Home | Supporting Dual Language Learners | Teacher Interactions and Strategies | Listening


The following interactions and strategies from the California Preschool Curriculum Framework, Volume 1, pp. 190-192, (CDE, 2010) support dual language learners in building listening skills:

Model good listening skills.

    • Listen patiently.
    • Make eye contact.
    • Be at the child’s eye level.
    • Provide positive verbal and nonverbal responses.

Use the home language for comprehension.

    • Start with what the child knows.
    • For children in the earliest stages of second language development, use common words in the home language to help the child connect concepts with the English labels.

Keep messages and directions short when working with dual language learners.

    • Break directions into short steps.
    • Model proper English.
    • Use visual cues (e.g., photos, real objects or gestures) whenever possible.

Teach children how to listen, repeat messages, and ask questions.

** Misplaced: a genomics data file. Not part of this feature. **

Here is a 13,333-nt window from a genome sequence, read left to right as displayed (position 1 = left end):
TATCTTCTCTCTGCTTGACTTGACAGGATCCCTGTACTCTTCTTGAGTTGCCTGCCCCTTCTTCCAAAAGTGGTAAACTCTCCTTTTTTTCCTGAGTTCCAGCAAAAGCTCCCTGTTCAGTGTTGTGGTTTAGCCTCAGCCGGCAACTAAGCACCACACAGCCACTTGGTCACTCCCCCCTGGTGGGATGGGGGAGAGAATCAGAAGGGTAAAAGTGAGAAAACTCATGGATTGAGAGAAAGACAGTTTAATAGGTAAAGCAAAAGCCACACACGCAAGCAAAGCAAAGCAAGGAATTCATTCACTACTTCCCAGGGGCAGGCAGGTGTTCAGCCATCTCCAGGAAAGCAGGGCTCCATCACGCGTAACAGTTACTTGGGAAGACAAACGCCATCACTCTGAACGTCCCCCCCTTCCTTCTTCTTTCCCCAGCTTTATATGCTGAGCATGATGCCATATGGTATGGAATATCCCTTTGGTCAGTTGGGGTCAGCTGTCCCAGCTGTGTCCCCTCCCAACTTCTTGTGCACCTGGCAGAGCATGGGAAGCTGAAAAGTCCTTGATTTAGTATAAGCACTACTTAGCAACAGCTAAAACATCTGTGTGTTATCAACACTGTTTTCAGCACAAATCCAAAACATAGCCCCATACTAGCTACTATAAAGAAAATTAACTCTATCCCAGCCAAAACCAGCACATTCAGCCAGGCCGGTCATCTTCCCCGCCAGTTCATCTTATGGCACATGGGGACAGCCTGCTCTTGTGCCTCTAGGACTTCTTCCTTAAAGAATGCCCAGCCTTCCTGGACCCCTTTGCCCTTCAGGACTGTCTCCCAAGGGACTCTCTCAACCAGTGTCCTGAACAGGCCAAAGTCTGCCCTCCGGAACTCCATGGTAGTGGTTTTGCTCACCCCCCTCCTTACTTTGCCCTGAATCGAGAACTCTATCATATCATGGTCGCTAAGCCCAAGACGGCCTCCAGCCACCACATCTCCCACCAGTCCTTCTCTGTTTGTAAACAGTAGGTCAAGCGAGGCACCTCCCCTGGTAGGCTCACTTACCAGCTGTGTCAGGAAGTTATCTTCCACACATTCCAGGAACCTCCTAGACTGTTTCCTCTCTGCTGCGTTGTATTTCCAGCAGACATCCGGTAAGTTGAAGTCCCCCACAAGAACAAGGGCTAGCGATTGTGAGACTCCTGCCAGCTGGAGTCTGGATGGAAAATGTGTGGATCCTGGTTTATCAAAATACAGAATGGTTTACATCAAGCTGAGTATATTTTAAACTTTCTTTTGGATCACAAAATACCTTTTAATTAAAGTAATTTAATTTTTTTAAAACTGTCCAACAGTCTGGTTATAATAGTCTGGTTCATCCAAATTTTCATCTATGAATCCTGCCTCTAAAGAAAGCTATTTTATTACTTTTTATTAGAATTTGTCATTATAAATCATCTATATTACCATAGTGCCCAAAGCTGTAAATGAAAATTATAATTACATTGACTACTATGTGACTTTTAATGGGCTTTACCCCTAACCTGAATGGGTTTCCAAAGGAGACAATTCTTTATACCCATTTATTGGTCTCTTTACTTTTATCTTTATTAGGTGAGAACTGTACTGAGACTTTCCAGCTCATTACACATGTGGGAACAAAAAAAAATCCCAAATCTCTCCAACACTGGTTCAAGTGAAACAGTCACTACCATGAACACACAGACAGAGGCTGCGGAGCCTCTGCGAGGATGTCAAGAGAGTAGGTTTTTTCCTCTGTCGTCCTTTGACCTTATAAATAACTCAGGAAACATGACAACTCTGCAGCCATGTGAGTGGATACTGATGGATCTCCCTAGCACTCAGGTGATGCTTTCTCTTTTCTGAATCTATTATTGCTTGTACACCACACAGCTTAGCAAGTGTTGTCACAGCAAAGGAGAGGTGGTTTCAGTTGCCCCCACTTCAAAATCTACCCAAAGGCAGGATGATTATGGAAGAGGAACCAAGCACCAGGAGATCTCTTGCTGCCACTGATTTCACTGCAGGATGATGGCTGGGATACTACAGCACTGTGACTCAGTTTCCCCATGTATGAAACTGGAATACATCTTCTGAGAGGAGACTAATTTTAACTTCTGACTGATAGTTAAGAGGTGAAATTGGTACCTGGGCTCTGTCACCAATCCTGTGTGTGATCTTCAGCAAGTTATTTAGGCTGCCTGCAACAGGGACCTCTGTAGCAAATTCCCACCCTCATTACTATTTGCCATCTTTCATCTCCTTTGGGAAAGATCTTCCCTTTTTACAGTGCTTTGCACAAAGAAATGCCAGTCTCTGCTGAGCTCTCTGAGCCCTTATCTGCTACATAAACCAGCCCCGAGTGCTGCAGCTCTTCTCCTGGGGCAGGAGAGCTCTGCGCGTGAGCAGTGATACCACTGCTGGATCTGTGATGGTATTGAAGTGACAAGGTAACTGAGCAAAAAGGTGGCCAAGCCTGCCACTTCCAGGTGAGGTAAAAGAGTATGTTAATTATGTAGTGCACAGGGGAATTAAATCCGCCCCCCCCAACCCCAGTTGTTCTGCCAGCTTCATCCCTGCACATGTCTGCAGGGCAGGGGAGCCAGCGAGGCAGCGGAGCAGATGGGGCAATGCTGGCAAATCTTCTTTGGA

• Establish listening cues such as a “freeze” signal.
    • Provide active ways for dual language learners to respond to messages.  For example, ask children to put their hands on their heads if they are going to dramatic play.
    • Teach children to restate, repeat, summarize and reflect on classroom activities

Provide a listening library in the home language and in English.

Summarize or provide key phrases of a story in a book, finger play, or song in the child’s home language before introducing it in English.

Use language and literacy activities that contain repetitive refrains.

Use running commentary when the child is engaged in an activity.

    • Narrate what the dual language learner is doing as she is doing it.
    • Emphasize key words to connect language to behavior.

Use multiple methods for scaffolding communication depending the child’s stage of English language development. (See the section on scaffolds on the DVD, World Full of Language.)

Target both content and English language development in every activity.

Observe dual language learners during group time, storybook reading, and in small groups.

    • Children’s behaviors may vary based on context.
    • To individualize instruction observe for the following: Is the child looking at the speaker? Does he respond non verbally with facial expressions or gestures?  Does he follow other children? And does he respond appropriately to peers and adults when asked to complete a task?

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